Stedelijk Museum x IDFA: Don’t Blink: Robert Frank
19 Nov 2015

Special screening of the new documentary on photographer Robert Frank

Stedelijk Museum Amsterdam, Teijin Auditorium
7:15 - 9:30 pm
English with Dutch subtitles
Special price IDFA


Photo: Lisa Rinzler
Photo: Lisa Rinzler
Photo: Lisa Rinzler
Photo: Lisa Rinzler

The Stedelijk Museum Amsterdam and IDFA proudly present Laura Israel’s documentary Don’t Blink: Robert Frank about the life and work of photographer and filmmaker Robert Frank. In honor of the special screening, the Stedelijk Museum presents a small collection presentation of Frank’s photography of 1950s America next to the iconic and socially critical work The Beanery by Frank’s contemporary Edward Kienholz. Laura Israel will be present and interviewed after the premiere.

In conjunction with the special screening on Thursday evening, a selection of short films made by Frank will be screened on Friday and Saturday at the Stedelijk Museum during the program Stedelijk Museum x IDFA: Robert Frank Retrospective.


Don’t Blink: Robert Frank by Laura Israel is an unconventional portrait of American photographer and filmmaker Robert Frank. In the documentary, Frank opens up with unprecedented candor about his past and present life. Israel, whose directorial debut Windfall screened at IDFA in 2010, has been Frank’s regular editor and close friend since the early 1990s. Following its subject’s style, the film is a lively montage of images, sounds, and memories from Frank’s eventful life.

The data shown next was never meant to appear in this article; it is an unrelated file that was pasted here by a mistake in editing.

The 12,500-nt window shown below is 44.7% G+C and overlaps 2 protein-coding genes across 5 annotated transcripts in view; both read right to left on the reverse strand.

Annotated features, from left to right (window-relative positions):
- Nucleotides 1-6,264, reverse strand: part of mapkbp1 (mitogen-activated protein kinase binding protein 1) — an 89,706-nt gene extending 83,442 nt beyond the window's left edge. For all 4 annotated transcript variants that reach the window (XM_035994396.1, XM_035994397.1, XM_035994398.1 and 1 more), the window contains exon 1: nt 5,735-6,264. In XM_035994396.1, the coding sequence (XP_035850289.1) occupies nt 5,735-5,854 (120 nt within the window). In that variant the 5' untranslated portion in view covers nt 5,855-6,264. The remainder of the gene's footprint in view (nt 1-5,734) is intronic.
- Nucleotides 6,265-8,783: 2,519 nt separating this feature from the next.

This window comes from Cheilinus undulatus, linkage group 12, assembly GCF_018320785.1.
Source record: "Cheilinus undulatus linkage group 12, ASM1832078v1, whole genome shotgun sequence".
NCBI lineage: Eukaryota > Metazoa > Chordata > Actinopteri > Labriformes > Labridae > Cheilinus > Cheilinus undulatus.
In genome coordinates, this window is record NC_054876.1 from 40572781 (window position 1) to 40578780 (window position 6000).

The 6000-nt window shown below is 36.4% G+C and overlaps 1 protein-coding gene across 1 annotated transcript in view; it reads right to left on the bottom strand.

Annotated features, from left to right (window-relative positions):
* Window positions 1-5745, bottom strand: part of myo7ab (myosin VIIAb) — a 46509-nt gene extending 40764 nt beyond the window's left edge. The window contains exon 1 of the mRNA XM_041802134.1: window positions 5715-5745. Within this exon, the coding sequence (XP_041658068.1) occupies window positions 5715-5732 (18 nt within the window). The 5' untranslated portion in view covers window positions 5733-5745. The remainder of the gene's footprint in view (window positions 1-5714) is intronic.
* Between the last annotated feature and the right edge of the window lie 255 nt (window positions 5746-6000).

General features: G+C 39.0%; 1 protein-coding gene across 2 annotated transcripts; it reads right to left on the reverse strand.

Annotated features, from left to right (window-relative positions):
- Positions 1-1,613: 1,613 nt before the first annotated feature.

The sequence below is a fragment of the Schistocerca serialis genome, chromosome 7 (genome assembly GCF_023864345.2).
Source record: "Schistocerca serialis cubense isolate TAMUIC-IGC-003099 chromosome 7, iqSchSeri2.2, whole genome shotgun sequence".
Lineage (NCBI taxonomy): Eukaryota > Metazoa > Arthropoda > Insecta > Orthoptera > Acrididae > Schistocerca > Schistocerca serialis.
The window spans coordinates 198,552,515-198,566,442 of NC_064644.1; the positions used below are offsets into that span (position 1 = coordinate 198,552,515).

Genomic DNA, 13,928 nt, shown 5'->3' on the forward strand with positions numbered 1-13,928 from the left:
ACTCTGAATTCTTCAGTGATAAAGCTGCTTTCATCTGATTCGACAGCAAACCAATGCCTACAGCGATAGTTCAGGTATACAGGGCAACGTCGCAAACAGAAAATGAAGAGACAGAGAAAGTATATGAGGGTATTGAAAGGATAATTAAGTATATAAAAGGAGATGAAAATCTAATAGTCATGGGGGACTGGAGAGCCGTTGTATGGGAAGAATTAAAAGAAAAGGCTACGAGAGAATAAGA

Robert Frank (Zurich, 1924) emigrated to America after WWII and broke through as an artist in 1958 with his photo book The Americans. The book, featuring a foreword by Jack Kerouac, gave a somber impression of America, while breaking with photographic conventions. After The Americans, which almost immediately achieved cult status among young artists, Frank started to make films. His first film, Pull My Daisy, appeared in 1959 and he went on to make a range of films including Me and My Brother (1965-1968), Cocksucker Blues (1972), The Present (1996), and Paper Route (2001). It was not until the 1970s when he returned to still photography. In 1995 the Stedelijk Museum organized a major retrospective of his photography.


Laura Israel is a documentary filmmaker, photographer and collaborator of Robert Frank. She has worked with remarkable cultural figures: Lou Reed, Patti Smith, Keith Richards, Sonic Youth, and especially over the last two decades, her good friend Robert Frank with whom she has been archiving and preserving his film and video work over the past two years.  With Don’t Blink: Robert Frank, she had the unique opportunity to document the life and work of the artist. About his work, she says: “His work incorporates poetry, music, theater, politics and New York City history. I want to try to reveal his creative process and his relationship with images,”


Don’t Blink: Robert Frank is produced by Assemblage Films in association with ARTE France; in 2012 the film was a project for IDFA Forum.

This program is a collaboration between Joost Daamen, Laura van Halsema (IDFA), and Anne Ruygt, junior curator Photography and Britte Sloothaak, assistant curator Performance, Film and Discursive Programs (Stedelijk Museum Amsterdam).